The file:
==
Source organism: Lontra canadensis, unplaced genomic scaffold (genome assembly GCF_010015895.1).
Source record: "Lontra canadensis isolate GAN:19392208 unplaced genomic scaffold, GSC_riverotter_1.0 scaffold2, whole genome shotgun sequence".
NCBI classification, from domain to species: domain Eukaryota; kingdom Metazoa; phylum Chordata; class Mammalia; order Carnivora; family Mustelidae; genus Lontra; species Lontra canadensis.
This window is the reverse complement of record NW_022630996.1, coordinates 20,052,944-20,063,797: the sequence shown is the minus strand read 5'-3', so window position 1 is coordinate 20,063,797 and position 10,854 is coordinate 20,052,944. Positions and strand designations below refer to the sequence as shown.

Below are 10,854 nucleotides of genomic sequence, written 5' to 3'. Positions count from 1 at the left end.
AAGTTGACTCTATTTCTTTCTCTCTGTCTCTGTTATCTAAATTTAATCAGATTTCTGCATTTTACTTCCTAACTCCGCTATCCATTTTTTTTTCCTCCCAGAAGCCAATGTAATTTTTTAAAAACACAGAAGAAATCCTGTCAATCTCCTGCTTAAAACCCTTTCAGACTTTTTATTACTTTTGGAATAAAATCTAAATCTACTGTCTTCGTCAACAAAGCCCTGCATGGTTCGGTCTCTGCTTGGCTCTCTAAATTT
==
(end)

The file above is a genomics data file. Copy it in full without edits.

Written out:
Source organism: Lontra canadensis, unplaced genomic scaffold (genome assembly GCF_010015895.1).
Source record: "Lontra canadensis isolate GAN:19392208 unplaced genomic scaffold, GSC_riverotter_1.0 scaffold2, whole genome shotgun sequence".
NCBI classification, from domain to species: domain Eukaryota; kingdom Metazoa; phylum Chordata; class Mammalia; order Carnivora; family Mustelidae; genus Lontra; species Lontra canadensis.
This window is the reverse complement of record NW_022630996.1, coordinates 20,052,944-20,063,797: the sequence shown is the minus strand read 5'-3', so window position 1 is coordinate 20,063,797 and position 10,854 is coordinate 20,052,944. Positions and strand designations below refer to the sequence as shown.

Below are 10,854 nucleotides of genomic sequence, written 5' to 3'. Positions count from 1 at the left end.
AAGTTGACTCTATTTCTTTCTCTCTGTCTCTGTTATCTAAATTTAATCAGATTTCTGCATTTTACTTCCTAACTCCGCTATCCATTTTTTTTTCCTCCCAGAAGCCAATGTAATTTTTTAAAAACACAGAAGAAATCCTGTCAATCTCCTGCTTAAAACCCTTTCAGACTTTTTATTACTTTTGGAATAAAATCTAAATCTACTGTCTTCGTCAACAAAGCCCTGCATGGTTCGGTCTCTGCTTGGCTCTCTAAATTT